On Saturday January 12, 2019, at approximately 12:30 AM, the Prescott Regional Communications Center received a 911 call reporting a fire on the back porch of a home on Sequoia Drive in the Prescott Heights area on the north side of Prescott. 3 Engine Companies, a Truck Company, a Battalion Chief, Prescott PD, an ambulance, and other support personnel were dispatched.
The first arriving unit arrived to find an orange glow coming from behind the home. Crews accessed the back yard and found a pile of fire wood on the back patio of the home on fire. The flames were burning up the back wall of the home and up across the ceiling of the outside patio, and had just breached a window into the home.
Crews immediately put water on the fire knocking it down before it could do any damage to the inside of the structure. The wood pile and surroundings materials were removed from the patio, wet down to assure they were out, and the ceiling was pulled to assure that no fire had entered the attic. Thermal imaging cameras were used to confirm that there was no fire in the walls and the fire was called out.
The occupant of the home stated that she had removed the cold ashes from her fireplace the night before, placing them in a paper bag, and then into a steel bucket, before taking them outside and placing the bucket in the area of the wood pile. After going to sleep, she awoke and saw lights flickering in her living room. She investigated and found the fire on her back porch. She immediately called 911 and retrieved a fire extinguisher from her garage and discharged it on the fire, significantly decreasing the flames. She then dumped a pot of water on the pile just before the first fire engine arrived. No smoke alarms sounded in the home as the fire and smoke were all outside the structure.
There is no doubt that her quick action kept the fire in check, decreasing the time the structure was affected by fire, and thereby decreasing the amount of damage to the home and its ability to breach the window and get into the structure.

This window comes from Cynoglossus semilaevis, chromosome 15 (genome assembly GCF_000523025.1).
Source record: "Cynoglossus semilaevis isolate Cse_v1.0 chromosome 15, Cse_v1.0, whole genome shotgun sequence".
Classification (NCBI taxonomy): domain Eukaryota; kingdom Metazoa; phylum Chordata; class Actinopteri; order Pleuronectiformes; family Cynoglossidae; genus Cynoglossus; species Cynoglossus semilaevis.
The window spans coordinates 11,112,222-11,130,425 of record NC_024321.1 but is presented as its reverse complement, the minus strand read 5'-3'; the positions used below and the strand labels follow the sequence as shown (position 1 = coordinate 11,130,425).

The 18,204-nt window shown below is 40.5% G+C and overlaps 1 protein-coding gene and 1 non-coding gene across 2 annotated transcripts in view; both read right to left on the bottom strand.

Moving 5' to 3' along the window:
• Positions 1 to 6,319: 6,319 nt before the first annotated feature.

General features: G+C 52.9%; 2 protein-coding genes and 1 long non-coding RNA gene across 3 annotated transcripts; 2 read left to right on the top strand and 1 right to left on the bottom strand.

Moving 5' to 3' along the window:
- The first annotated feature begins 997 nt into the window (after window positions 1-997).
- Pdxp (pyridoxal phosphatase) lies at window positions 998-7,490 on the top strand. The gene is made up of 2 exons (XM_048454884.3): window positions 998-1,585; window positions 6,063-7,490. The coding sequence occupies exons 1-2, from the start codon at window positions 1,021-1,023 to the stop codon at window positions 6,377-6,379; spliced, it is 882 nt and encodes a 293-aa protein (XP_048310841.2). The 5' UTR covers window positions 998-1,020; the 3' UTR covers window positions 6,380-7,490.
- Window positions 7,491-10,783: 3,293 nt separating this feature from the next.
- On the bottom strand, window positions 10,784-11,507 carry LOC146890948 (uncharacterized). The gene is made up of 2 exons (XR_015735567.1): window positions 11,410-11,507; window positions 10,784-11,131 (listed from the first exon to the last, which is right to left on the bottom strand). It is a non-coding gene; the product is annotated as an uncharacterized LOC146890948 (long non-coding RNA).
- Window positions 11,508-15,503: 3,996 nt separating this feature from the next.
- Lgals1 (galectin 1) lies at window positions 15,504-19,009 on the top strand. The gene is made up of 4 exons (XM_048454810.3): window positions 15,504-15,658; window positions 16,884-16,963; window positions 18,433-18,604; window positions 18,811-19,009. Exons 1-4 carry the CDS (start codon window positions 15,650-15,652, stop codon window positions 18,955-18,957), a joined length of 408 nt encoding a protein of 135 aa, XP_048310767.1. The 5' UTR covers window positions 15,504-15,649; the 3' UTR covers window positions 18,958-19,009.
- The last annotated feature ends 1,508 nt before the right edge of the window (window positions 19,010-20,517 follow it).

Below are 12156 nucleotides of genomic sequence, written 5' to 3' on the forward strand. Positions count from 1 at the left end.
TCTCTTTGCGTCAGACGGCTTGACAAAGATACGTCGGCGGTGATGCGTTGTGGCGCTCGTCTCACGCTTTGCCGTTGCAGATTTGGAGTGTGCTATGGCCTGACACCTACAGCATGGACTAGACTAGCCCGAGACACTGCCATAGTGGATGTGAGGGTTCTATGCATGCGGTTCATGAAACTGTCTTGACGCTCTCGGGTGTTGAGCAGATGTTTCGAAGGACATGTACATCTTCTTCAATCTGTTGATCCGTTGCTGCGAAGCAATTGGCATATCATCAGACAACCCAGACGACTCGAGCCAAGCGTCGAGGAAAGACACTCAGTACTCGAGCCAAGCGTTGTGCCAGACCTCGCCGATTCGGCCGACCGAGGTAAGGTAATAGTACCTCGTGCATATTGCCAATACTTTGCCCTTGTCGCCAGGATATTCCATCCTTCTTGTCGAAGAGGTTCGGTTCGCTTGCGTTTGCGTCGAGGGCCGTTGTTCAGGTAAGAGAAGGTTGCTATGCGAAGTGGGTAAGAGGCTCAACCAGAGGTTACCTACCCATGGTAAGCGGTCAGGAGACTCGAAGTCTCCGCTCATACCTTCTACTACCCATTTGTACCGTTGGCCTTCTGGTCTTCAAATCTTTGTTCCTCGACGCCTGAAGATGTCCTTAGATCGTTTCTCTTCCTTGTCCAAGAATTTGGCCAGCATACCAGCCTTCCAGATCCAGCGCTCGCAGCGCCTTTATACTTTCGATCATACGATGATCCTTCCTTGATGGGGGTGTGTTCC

There were no injuries to firefighters or civilians. Damage was estimated at $10,000 to the buildings and contents.
The investigation showed that the fire started in the area where the ashes had been placed in the bucket next to the wood pile. While the occupant was correct in her choice of steel bucket to place the ashes in, often “cold” ashes can still have hot embers in them that can cause a fire. Ashes are not truly safe until they have been mixed with water and stirred to become a slurry. The slurry mix should be allowed to sit away from combustibles and then disposed of once they are cold and wet. Only after making them wet and cold should they be disposed of by dumping them in a trash container or used in the garden as fertilizer.
As stated, the homeowner was able to keep the fire in check by using a fire extinguisher. Readers are cautioned to only use a fire extinguisher in the home when smoke and heat from the fire are not a danger to them, and never having the fire between them and an exit. This would be a good time to assure that your home fire extinguisher is in good working order and easily accessible if needed.